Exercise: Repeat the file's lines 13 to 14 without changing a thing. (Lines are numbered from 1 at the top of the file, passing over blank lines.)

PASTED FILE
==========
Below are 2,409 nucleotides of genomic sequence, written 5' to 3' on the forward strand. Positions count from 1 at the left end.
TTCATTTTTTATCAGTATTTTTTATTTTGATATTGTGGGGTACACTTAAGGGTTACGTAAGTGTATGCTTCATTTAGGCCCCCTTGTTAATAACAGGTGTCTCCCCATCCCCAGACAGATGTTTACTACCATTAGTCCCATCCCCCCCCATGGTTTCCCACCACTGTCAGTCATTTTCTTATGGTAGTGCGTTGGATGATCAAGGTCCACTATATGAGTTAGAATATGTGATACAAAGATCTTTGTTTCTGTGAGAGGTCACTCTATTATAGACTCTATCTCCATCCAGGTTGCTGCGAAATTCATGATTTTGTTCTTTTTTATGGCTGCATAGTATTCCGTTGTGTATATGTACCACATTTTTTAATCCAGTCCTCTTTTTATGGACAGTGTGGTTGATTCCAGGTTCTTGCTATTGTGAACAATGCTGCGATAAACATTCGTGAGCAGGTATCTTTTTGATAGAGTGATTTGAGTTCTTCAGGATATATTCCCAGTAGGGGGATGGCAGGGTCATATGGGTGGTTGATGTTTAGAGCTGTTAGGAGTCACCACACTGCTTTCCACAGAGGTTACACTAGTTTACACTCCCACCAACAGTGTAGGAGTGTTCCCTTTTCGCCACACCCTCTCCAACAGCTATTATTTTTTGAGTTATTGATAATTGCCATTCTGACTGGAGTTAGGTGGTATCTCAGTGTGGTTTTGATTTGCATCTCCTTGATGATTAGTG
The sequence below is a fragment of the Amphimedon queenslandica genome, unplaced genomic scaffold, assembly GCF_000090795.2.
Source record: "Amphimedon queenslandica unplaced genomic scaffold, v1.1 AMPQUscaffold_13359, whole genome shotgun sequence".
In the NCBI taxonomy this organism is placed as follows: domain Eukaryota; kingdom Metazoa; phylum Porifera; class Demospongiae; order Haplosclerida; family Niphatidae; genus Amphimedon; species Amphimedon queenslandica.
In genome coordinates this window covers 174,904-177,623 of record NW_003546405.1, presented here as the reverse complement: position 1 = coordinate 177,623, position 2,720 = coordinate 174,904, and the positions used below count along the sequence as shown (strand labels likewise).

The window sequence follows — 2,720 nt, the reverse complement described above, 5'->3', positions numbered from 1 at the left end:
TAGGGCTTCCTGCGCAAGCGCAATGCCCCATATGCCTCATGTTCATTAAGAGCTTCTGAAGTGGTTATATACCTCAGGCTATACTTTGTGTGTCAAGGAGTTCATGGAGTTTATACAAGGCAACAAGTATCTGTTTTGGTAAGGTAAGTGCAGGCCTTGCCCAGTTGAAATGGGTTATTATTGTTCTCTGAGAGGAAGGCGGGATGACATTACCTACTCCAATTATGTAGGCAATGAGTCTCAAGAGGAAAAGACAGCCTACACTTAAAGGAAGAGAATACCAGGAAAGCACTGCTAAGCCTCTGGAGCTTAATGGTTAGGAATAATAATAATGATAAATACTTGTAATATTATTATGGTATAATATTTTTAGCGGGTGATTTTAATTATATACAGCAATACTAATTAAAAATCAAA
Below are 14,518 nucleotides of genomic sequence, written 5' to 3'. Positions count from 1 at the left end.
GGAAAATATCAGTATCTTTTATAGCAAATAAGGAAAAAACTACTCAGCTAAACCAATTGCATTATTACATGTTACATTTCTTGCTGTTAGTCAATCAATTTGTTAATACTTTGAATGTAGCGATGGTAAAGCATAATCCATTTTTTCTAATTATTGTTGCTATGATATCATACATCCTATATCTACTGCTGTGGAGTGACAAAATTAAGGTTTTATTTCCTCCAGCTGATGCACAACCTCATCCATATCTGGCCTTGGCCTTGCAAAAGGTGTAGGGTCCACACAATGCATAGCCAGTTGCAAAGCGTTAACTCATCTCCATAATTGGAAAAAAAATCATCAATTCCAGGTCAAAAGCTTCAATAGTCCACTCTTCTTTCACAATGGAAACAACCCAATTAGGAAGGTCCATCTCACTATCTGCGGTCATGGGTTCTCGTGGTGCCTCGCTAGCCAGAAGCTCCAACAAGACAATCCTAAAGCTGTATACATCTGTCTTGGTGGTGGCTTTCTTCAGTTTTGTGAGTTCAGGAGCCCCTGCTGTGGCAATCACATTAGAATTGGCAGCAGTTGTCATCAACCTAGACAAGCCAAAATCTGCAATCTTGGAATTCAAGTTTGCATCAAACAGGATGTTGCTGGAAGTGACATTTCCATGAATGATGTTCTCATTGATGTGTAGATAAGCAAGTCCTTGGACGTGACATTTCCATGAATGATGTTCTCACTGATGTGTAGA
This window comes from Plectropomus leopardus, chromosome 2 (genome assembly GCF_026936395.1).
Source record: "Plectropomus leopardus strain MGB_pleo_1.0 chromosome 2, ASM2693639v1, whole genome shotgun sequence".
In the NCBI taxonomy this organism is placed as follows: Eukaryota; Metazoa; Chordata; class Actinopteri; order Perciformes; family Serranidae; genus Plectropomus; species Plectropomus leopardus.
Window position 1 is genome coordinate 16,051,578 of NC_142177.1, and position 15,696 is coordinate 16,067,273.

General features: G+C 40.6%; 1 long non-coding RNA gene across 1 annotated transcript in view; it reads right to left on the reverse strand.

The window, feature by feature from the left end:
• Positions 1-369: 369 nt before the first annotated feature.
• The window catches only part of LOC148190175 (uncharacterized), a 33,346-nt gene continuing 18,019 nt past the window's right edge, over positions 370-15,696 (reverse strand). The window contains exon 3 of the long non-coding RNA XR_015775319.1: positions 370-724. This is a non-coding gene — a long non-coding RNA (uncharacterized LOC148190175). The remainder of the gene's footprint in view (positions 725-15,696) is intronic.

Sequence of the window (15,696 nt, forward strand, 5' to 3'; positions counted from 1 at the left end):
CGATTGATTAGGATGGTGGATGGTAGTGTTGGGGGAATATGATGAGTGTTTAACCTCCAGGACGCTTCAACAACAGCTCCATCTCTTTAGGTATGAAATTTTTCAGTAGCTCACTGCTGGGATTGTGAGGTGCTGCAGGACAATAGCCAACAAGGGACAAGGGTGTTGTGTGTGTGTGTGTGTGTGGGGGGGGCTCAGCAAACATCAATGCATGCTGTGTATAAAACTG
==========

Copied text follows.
In the NCBI taxonomy this organism is placed as follows: Eukaryota; Metazoa; Chordata; class Actinopteri; order Perciformes; family Serranidae; genus Plectropomus; species Plectropomus leopardus.
Window position 1 is genome coordinate 16,051,578 of NC_142177.1, and position 15,696 is coordinate 16,067,273.